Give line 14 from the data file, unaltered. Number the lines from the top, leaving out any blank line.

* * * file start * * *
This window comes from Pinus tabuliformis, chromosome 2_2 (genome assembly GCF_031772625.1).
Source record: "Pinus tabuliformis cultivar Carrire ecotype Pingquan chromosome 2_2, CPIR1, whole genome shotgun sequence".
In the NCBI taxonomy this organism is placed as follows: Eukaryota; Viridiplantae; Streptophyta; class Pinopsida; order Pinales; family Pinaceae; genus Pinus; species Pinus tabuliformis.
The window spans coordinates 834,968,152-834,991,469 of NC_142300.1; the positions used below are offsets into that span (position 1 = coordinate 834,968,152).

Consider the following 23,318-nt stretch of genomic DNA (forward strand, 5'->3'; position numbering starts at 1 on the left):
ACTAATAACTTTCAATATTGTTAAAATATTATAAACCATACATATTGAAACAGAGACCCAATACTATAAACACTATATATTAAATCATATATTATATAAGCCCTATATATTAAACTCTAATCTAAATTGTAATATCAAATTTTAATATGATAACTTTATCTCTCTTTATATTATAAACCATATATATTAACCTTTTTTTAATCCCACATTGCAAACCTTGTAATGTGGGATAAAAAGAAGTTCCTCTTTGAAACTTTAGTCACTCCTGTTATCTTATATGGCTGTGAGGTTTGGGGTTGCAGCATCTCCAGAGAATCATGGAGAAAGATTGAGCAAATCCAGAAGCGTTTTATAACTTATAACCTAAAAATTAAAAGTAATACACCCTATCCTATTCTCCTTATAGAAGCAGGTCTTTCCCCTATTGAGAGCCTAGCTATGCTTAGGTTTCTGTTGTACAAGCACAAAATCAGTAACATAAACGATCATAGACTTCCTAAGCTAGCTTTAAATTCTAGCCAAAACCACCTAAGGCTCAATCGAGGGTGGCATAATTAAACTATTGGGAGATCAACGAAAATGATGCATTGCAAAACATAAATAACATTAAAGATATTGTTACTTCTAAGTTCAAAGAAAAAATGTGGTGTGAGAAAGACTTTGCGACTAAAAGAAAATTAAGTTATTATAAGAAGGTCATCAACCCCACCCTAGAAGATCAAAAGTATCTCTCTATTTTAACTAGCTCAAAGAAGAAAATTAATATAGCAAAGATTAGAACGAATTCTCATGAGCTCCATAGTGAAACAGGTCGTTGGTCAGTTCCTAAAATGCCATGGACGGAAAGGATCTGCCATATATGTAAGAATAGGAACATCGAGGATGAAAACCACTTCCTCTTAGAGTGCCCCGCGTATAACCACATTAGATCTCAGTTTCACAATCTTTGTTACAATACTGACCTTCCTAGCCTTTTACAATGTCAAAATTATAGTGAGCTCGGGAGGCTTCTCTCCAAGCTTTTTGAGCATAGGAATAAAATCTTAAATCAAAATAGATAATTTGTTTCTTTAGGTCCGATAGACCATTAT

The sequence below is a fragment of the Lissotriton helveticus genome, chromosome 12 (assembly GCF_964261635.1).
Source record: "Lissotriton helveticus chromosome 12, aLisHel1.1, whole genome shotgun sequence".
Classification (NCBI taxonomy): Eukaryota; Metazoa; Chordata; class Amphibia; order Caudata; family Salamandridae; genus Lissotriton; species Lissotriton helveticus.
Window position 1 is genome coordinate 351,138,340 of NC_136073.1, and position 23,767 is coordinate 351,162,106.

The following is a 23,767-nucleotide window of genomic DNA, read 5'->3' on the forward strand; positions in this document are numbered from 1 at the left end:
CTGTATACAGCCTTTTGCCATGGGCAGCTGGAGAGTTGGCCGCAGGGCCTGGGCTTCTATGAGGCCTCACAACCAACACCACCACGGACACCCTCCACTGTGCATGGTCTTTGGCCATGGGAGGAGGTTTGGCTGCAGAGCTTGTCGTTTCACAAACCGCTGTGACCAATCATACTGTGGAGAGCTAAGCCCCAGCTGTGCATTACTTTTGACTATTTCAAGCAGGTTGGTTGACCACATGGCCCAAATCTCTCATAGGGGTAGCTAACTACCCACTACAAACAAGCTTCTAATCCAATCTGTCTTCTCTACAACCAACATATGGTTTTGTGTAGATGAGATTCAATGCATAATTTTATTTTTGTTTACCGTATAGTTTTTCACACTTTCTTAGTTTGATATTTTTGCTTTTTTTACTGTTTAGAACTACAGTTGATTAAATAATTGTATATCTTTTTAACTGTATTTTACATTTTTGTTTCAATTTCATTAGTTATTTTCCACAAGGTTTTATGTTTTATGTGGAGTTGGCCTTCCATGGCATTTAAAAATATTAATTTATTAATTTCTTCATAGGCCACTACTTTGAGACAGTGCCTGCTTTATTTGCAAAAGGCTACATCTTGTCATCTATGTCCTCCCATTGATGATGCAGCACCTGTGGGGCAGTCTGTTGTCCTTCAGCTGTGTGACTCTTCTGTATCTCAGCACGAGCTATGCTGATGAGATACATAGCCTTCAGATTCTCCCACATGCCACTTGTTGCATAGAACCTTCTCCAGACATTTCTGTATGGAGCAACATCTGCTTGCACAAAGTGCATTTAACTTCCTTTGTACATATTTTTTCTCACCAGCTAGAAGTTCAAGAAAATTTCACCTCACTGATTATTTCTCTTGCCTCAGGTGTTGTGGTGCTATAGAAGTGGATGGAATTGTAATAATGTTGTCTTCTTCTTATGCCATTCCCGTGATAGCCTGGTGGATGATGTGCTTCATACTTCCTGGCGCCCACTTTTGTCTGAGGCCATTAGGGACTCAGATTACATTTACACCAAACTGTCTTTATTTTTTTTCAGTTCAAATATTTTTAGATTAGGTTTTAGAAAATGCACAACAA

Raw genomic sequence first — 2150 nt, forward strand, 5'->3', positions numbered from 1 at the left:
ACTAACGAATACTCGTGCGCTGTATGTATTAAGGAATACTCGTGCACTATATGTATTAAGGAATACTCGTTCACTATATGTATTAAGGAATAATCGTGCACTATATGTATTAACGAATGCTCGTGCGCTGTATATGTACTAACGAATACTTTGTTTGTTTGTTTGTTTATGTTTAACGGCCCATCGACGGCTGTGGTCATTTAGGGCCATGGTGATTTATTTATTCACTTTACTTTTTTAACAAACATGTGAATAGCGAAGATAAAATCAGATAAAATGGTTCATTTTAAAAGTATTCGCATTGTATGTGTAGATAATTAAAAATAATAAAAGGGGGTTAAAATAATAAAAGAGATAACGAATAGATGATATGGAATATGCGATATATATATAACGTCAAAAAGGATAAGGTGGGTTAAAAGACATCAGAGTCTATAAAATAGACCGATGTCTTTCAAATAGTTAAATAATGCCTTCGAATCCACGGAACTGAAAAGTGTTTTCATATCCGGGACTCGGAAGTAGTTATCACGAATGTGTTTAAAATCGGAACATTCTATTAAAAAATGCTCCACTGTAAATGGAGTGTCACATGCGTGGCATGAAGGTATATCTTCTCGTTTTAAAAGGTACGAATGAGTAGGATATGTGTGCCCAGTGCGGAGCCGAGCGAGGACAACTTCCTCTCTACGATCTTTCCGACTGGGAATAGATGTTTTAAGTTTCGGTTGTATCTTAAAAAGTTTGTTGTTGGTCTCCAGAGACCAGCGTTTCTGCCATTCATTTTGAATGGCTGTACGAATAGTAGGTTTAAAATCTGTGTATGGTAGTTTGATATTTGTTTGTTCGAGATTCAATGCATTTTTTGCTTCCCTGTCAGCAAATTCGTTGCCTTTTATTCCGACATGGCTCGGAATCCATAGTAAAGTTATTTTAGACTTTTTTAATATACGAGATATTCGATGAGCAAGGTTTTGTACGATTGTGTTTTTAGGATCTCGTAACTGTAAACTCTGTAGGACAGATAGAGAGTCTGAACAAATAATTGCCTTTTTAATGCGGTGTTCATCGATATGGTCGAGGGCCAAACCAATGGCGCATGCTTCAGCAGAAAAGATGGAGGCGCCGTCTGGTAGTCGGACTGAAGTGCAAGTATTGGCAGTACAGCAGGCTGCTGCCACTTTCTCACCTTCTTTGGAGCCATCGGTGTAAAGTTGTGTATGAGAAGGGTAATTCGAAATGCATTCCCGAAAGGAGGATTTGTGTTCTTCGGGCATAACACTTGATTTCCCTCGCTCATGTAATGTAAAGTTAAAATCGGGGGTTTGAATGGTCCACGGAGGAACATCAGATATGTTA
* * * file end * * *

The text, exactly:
ACTAACGAATACTCGTGCGCTGTATGTATTAAGGAATACTCGTGCACTATATGTATTAAGGAATACTCGTTCACTATATGTATTAAGGAATAATCGTGCACTATATGTATTAACGAATGCTCGTGCGCTGTATATGTACTAACGAATACTTTGTTTGTTTGTTTGTTTATGTTTAACGGCCCATCGACGGCTGTGGTCATTTAGGGCCATGGTGATTTATTTATTCACTTTACTTTTTTAACAAACATGTGAATAGCGAAGATAAAATCAGATAAAATGGTTCATTTTAAAAGTATTCGCATTGTATGTGTAGATAATTAAAAATAATAAAAGGGGGTTAAAATAATAAAAGAGATAACGAATAGATGATATGGAATATGCGATATATATATAACGTCAAAAAGGATAAGGTGGGTTAAAAGACATCAGAGTCTATAAAATAGACCGATGTCTTTCAAATAGTTAAATAATGCCTTCGAATCCACGGAACTGAAAAGTGTTTTCATATCCGGGACTCGGAAGTAGTTATCACGAATGTGTTTAAAATCGGAACATTCTATTAAAAAATGCTCCACTGTAAATGGAGTGTCACATGCGTGGCATGAAGGTATATCTTCTCGTTTTAAAAGGTACGAATGAGTAGGATATGTGTGCCCAGTGCGGAGCCGAGCGAGGACAACTTCCTCTCTACGATCTTTCCGACTGGGAATAGATGTTTTAAGTTTCGGTTGTATCTTAAAAAGTTTGTTGTTGGTCTCCAGAGACCAGCGTTTCTGCCATTCATTTTGAATGGCTGTACGAATAGTAGGTTTAAAATCTGTGTATGGTAGTTTGATATTTGTTTGTTCGAGATTCAATGCATTTTTTGCTTCCCTGTCAGCAAATTCGTTGCCTTTTATTCCGACATGGCTCGGAATCCATAGTAAAGTTATTTTAGACTTTTTTAATATACGAGATATTCGATGAGCAAGGTTTTGTACGATTGTGTTTTTAGGATCTCGTAACTGTAAACTCTGTAGGACAGATAGAGAGTCTGAACAAATAATTGCCTTTTTAATGCGGTGTTCATCGATATGGTCGAGGGCCAAACCAATGGCGCATGCTTCAGCAGAAAAGATGGAGGCGCCGTCTGGTAGTCGGACTGAAGTGCAAGTATTGGCAGTACAGCAGGCTGCTGCCACTTTCTCACCTTCTTTGGAGCCATCGGTGTAAAGTTGTGTATGAGAAGGGTAATTCGAAATGCATTCCCGAAAGGAGGATTTGTGTTCTTCGGGCATAACACTTGATTTCCCTCGCTCATGTAATGTAAAGTTAAAATCGGGGGTTTGAATGGTCCACGGAGGAACATCAGATATGTTA